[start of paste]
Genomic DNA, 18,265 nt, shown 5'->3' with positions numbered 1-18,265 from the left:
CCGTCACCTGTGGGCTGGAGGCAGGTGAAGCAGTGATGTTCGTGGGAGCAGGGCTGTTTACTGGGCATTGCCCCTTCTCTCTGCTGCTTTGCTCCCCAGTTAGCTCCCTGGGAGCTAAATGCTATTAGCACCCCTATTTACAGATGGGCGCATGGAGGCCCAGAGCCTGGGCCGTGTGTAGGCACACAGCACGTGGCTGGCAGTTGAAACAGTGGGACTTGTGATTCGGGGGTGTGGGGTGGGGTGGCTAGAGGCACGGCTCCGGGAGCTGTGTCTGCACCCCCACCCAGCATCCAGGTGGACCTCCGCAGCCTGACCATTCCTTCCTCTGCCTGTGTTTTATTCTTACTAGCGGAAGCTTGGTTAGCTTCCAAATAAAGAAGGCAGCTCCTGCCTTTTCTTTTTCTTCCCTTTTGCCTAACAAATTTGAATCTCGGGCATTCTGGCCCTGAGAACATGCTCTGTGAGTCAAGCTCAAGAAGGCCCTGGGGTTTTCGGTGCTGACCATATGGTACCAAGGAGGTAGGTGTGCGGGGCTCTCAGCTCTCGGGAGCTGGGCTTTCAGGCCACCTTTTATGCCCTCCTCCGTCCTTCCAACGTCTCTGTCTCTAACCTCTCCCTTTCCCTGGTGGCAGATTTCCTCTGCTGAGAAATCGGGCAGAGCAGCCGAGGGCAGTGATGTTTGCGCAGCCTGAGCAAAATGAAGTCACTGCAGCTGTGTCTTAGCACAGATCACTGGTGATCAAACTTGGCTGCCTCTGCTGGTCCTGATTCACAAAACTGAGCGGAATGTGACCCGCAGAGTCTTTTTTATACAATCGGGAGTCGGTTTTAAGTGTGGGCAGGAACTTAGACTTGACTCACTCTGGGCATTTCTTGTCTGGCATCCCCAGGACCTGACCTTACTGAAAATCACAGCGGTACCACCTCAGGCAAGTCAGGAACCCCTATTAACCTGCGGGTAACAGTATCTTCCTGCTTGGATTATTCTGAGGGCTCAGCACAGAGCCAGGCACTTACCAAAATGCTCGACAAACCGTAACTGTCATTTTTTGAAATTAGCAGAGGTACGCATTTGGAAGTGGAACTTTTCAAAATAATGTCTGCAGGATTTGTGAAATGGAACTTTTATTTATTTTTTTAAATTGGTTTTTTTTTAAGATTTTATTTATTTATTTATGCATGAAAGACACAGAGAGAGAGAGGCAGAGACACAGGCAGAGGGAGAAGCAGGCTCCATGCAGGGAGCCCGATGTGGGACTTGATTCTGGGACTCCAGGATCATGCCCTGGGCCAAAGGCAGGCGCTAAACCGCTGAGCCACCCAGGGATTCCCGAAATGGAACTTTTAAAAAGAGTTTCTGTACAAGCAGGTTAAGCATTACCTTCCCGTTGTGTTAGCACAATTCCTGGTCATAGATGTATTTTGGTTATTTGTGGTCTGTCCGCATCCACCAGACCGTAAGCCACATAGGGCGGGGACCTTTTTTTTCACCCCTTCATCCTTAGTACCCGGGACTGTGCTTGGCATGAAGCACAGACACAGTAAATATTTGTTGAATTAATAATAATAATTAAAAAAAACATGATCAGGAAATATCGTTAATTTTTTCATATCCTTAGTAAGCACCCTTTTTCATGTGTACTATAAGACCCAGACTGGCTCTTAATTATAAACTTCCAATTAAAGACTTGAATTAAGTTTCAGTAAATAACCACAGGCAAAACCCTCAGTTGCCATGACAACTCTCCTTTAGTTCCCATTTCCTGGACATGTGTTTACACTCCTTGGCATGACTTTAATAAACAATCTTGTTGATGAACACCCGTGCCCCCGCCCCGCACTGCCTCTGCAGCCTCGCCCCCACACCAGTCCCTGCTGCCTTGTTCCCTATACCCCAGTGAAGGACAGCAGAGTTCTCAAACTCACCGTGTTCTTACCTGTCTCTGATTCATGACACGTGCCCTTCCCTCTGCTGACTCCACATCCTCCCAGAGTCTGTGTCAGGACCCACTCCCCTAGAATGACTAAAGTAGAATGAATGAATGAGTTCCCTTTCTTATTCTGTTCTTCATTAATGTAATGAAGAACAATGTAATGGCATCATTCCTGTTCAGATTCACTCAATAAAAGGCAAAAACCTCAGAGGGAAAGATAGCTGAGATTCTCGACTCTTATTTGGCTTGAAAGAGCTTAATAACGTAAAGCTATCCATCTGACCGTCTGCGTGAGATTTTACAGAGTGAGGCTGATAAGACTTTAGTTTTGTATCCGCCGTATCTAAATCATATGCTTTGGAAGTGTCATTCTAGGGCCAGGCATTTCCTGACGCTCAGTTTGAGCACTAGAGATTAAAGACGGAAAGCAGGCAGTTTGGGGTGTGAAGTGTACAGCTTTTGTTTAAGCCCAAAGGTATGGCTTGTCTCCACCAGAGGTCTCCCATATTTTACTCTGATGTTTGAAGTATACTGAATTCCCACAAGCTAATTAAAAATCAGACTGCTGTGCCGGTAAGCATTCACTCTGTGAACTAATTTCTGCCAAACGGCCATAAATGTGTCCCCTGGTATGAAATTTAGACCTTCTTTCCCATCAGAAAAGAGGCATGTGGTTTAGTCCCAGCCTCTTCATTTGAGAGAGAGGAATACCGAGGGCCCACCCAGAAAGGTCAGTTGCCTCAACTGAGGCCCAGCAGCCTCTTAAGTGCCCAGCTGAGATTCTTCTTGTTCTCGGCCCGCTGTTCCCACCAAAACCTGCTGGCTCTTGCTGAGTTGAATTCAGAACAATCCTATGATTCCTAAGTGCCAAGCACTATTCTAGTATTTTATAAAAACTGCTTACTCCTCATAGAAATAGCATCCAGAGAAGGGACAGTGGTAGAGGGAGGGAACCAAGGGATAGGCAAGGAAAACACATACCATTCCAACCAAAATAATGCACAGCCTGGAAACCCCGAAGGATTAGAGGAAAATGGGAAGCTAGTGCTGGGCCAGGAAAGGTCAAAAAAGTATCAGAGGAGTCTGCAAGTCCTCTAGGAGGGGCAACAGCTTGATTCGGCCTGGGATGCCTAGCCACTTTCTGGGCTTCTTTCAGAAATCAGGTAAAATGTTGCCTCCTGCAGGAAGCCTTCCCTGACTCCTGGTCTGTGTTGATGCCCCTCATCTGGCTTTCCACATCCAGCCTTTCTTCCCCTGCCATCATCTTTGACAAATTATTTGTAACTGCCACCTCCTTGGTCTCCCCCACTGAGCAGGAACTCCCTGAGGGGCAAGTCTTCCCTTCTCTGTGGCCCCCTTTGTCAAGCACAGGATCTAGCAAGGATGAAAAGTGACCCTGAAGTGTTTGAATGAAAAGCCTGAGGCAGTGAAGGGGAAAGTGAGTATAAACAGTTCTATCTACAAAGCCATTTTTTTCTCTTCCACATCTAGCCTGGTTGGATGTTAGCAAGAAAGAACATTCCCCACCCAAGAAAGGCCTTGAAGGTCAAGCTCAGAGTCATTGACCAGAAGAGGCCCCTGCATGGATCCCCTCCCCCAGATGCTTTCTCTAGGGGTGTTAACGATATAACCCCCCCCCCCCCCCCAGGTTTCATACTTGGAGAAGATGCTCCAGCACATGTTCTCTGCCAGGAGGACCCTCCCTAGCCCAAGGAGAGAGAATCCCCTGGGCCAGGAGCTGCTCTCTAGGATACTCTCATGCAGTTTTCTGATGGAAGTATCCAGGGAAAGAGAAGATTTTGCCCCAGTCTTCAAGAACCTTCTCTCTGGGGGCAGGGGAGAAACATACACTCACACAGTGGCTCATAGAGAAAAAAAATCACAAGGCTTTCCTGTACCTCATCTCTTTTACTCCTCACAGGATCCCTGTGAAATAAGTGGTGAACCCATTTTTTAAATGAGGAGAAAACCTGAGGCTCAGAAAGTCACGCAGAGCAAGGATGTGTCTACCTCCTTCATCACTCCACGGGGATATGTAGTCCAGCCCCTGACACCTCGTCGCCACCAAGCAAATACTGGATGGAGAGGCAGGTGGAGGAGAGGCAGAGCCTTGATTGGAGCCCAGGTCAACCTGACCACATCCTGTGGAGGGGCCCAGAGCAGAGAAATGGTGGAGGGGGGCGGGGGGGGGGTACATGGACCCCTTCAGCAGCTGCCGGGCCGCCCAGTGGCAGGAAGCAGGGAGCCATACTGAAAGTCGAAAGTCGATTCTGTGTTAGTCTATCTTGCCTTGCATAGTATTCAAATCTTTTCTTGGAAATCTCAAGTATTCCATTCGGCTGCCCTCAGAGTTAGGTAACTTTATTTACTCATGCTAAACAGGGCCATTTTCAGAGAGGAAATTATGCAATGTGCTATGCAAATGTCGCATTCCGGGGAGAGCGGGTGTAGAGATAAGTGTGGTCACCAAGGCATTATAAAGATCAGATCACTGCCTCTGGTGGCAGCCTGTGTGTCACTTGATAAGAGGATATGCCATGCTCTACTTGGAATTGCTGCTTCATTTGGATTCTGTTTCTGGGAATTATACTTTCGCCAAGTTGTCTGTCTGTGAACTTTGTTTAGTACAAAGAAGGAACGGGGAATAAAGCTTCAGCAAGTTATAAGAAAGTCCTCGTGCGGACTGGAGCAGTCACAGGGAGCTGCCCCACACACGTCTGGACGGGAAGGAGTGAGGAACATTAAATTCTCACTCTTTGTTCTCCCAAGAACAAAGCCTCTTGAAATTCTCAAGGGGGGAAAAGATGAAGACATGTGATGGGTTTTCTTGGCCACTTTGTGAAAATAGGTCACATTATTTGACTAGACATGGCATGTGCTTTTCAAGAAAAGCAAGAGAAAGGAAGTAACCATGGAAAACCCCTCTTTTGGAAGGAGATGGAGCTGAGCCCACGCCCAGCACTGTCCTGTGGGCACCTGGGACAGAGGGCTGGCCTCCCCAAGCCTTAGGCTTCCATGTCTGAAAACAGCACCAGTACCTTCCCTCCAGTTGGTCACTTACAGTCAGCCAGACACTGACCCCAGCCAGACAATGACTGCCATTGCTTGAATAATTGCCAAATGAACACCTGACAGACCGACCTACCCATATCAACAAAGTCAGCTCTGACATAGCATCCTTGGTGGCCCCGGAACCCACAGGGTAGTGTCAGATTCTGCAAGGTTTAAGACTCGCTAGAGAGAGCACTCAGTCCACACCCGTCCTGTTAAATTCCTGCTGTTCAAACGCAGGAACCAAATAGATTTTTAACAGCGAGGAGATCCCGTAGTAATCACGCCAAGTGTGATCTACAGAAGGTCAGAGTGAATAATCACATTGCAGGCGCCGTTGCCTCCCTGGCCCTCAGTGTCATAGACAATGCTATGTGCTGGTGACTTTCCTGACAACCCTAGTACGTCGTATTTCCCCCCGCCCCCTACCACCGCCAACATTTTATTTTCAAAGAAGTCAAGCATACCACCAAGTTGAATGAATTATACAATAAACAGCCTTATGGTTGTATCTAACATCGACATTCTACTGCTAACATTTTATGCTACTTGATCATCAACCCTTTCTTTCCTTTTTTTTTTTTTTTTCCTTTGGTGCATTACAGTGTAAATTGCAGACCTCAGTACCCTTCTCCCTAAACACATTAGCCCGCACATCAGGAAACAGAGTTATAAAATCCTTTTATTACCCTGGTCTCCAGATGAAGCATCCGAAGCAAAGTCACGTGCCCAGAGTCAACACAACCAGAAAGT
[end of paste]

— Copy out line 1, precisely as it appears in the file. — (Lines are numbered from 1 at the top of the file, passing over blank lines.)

Genomic DNA, 18,265 nt, shown 5'->3' with positions numbered 1-18,265 from the left: